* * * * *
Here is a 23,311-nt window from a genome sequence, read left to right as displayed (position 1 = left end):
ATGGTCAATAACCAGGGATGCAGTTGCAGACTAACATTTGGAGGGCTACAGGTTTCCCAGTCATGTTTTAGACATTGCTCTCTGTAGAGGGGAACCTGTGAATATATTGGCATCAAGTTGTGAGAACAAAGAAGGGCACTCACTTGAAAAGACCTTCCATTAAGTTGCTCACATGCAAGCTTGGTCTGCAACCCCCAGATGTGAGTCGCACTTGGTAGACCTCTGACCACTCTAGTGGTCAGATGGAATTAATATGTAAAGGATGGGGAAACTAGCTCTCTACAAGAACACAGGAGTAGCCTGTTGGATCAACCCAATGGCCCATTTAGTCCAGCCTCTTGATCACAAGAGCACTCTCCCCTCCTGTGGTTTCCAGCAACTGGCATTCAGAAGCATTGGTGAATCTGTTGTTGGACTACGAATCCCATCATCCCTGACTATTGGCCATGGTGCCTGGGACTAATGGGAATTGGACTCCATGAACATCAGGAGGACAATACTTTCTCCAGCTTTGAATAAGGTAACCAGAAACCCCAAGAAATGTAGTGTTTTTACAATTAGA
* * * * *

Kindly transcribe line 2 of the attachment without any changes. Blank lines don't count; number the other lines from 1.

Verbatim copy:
ATGGTCAATAACCAGGGATGCAGTTGCAGACTAACATTTGGAGGGCTACAGGTTTCCCAGTCATGTTTTAGACATTGCTCTCTGTAGAGGGGAACCTGTGAATATATTGGCATCAAGTTGTGAGAACAAAGAAGGGCACTCACTTGAAAAGACCTTCCATTAAGTTGCTCACATGCAAGCTTGGTCTGCAACCCCCAGATGTGAGTCGCACTTGGTAGACCTCTGACCACTCTAGTGGTCAGATGGAATTAATATGTAAAGGATGGGGAAACTAGCTCTCTACAAGAACACAGGAGTAGCCTGTTGGATCAACCCAATGGCCCATTTAGTCCAGCCTCTTGATCACAAGAGCACTCTCCCCTCCTGTGGTTTCCAGCAACTGGCATTCAGAAGCATTGGTGAATCTGTTGTTGGACTACGAATCCCATCATCCCTGACTATTGGCCATGGTGCCTGGGACTAATGGGAATTGGACTCCATGAACATCAGGAGGACAATACTTTCTCCAGCTTTGAATAAGGTAACCAGAAACCCCAAGAAATGTAGTGTTTTTACAATTAGA